Tags

Type your tag names separated by a space and hit enter

A longitudinal study of infant feeding and obesity throughout life course.
Int J Obes (Lond) 2007; 31(7):1078-85IJ

Abstract

BACKGROUND

The Centers for Disease Control and Prevention and the US Department of Health and Human Services promote breastfeeding as a strategy for reducing childhood overweight. We evaluated the relation between infant feeding and the development of overweight and obesity throughout life course.

METHODS

We investigated the association between infant feeding and obesity among 35,526 participants in the Nurses' Health Study II who were followed prospectively from 1989 to 2001. Mothers of participants provided information by mailed questionnaires on the duration of breast- and bottle-feeding, as well as the type of milk or milk substitute in the bottle. Information on body shape at ages 5 and 10, weight at age 18, current weight between 1989 and 2001, and height was reported by the participants.

RESULTS

The duration of breastfeeding, including exclusive breastfeeding, was not related to being overweight (25< or = body mass index (BMI) <30 kg/m(2)) or obese (BMI> or =30 kg/m(2)) during adult life. Women who were exclusively breastfed for more than 6 months had a risk of 0.94 (95% confidence interval (CI) 0.83-1.07) of becoming obese as adults compared with women who were not breastfed. Exclusive breastfeeding for more than 6 months was associated with leaner body shape at age 5 (odds ratio (OR)=0.81; 95% CI 0.65-1.01 for the highest vs the lowest category of body shape) compared to women who were not breastfed or breastfed for less than 1 week, but this association did not persist during adolescence or adulthood.

CONCLUSIONS

We did not find that having been breastfed was associated with women's likelihood of becoming overweight or obese throughout life course. Although breastfeeding promotes the health of mother and child, it is unlikely to play an important role in controlling the obesity epidemic.

Authors+Show Affiliations

Obstetrics and Gynecology Epidemiology Center, Department of Obstetrics, Gynecology and Reproductive Biology, Brigham and Women's Hospital, Harvard Medical School, Boston, MA, USA. kmichels@rics.bwh.harvard.eduNo affiliation info availableNo affiliation info availableNo affiliation info availableNo affiliation info availableNo affiliation info availableNo affiliation info available

Pub Type(s)

Journal Article
Research Support, N.I.H., Extramural

Language

eng

PubMed ID

17452993

Citation

Michels, K B., et al. "A Longitudinal Study of Infant Feeding and Obesity Throughout Life Course." International Journal of Obesity (2005), vol. 31, no. 7, 2007, pp. 1078-85.
Michels KB, Willett WC, Graubard BI, et al. A longitudinal study of infant feeding and obesity throughout life course. Int J Obes (Lond). 2007;31(7):1078-85.
Michels, K. B., Willett, W. C., Graubard, B. I., Vaidya, R. L., Cantwell, M. M., Sansbury, L. B., & Forman, M. R. (2007). A longitudinal study of infant feeding and obesity throughout life course. International Journal of Obesity (2005), 31(7), pp. 1078-85.
Michels KB, et al. A Longitudinal Study of Infant Feeding and Obesity Throughout Life Course. Int J Obes (Lond). 2007;31(7):1078-85. PubMed PMID: 17452993.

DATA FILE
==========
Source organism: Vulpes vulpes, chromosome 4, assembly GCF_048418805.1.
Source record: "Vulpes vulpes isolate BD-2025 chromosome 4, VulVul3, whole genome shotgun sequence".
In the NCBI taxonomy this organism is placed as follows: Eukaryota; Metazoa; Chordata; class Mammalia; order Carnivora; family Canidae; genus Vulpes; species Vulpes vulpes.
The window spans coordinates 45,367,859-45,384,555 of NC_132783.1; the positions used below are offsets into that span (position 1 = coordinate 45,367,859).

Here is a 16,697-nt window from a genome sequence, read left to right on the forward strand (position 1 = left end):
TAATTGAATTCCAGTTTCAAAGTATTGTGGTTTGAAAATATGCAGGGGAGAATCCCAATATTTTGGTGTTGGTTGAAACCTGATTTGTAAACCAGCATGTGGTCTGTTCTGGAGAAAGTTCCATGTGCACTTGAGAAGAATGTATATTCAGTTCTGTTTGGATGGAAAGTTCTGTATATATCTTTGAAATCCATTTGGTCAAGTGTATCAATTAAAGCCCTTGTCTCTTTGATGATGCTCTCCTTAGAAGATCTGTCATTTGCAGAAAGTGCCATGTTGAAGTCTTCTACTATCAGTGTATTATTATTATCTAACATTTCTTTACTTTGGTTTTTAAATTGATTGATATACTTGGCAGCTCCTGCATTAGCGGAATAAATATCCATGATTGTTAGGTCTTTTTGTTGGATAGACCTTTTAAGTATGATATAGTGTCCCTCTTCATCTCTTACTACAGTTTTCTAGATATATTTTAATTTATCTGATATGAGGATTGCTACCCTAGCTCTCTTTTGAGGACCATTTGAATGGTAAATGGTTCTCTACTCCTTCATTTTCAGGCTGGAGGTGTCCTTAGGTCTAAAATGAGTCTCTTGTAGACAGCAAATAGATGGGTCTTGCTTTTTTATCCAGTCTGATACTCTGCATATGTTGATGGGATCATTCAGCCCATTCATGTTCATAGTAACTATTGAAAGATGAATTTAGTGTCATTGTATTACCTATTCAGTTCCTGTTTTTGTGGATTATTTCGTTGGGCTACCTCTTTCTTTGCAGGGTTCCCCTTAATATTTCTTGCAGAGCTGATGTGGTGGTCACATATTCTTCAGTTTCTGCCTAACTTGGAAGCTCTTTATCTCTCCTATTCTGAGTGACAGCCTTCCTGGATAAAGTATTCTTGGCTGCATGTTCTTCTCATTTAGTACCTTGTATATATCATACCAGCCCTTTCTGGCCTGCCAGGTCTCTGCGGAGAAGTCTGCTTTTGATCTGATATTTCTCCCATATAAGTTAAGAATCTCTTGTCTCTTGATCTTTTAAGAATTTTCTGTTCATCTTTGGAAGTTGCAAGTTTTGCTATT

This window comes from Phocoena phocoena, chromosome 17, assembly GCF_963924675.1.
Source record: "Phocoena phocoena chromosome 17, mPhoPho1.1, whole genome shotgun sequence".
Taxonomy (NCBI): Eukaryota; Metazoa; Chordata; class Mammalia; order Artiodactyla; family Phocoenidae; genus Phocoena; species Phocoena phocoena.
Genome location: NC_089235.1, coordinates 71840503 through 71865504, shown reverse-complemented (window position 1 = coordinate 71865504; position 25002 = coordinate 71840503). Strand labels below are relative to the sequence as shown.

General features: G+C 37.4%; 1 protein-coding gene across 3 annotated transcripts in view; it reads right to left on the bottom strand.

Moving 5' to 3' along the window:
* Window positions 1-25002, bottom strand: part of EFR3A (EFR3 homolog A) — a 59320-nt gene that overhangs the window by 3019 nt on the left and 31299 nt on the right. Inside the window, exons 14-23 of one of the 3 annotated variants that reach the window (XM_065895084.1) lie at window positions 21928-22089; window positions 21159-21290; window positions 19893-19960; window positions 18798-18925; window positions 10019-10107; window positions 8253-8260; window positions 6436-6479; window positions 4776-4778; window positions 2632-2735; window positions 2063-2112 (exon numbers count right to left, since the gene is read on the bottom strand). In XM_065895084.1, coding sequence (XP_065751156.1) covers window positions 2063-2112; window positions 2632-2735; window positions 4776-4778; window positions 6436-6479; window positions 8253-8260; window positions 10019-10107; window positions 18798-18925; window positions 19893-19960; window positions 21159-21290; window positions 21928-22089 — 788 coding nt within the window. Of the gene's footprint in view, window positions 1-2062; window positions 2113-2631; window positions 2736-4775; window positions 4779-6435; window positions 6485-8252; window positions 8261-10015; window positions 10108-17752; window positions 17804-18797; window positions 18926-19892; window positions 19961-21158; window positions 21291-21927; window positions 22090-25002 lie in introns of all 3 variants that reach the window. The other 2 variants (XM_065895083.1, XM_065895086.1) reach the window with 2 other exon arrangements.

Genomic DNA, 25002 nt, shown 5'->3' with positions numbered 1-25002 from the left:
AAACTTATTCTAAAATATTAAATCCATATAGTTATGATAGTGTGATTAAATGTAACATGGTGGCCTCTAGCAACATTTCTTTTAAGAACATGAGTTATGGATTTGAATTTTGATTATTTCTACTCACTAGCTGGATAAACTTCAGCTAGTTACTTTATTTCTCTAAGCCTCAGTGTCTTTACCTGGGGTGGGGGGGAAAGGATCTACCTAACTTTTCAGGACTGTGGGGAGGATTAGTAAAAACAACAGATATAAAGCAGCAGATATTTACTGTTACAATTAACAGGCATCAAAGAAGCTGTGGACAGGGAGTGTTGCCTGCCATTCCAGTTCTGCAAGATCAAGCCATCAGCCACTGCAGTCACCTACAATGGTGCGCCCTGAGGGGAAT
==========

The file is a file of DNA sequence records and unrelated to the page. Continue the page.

* Article titles in AMA citation format should be in sentence-case
TY - JOUR T1 - A longitudinal study of infant feeding and obesity throughout life course. AU - Michels,K B, AU - Willett,W C, AU - Graubard,B I, AU - Vaidya,R L, AU - Cantwell,M M, AU - Sansbury,L B, AU - Forman,M R, Y1 - 2007/04/24/ PY - 2007/4/25/pubmed PY - 2007/12/20/medline PY - 2007/4/25/entrez SP - 1078 EP - 85 JF - International journal of obesity (2005) JO - Int J Obes (Lond) VL - 31 IS - 7 N2 - BACKGROUND: The Centers for Disease Control and Prevention and the US Department of Health and Human Services promote breastfeeding as a strategy for reducing childhood overweight. We evaluated the relation between infant feeding and the development of overweight and obesity throughout life course. METHODS: We investigated the association between infant feeding and obesity among 35,526 participants in the Nurses' Health Study II who were followed prospectively from 1989 to 2001. Mothers of participants provided information by mailed questionnaires on the duration of breast- and bottle-feeding, as well as the type of milk or milk substitute in the bottle. Information on body shape at ages 5 and 10, weight at age 18, current weight between 1989 and 2001, and height was reported by the participants. RESULTS: The duration of breastfeeding, including exclusive breastfeeding, was not related to being overweight (25< or = body mass index (BMI) <30 kg/m(2)) or obese (BMI> or =30 kg/m(2)) during adult life. Women who were exclusively breastfed for more than 6 months had a risk of 0.94 (95% confidence interval (CI) 0.83-1.07) of becoming obese as adults compared with women who were not breastfed. Exclusive breastfeeding for more than 6 months was associated with leaner body shape at age 5 (odds ratio (OR)=0.81; 95% CI 0.65-1.01 for the highest vs the lowest category of body shape) compared to women who were not breastfed or breastfed for less than 1 week, but this association did not persist during adolescence or adulthood. CONCLUSIONS: We did not find that having been breastfed was associated with women's likelihood of becoming overweight or obese throughout life course. Although breastfeeding promotes the health of mother and child, it is unlikely to play an important role in controlling the obesity epidemic. SN - 0307-0565 UR - https://www.unboundmedicine.com/medline/citation/17452993/A_longitudinal_study_of_infant_feeding_and_obesity_throughout_life_course_ L2 - http://dx.doi.org/10.1038/sj.ijo.0803622 DB - PRIME DP - Unbound Medicine ER -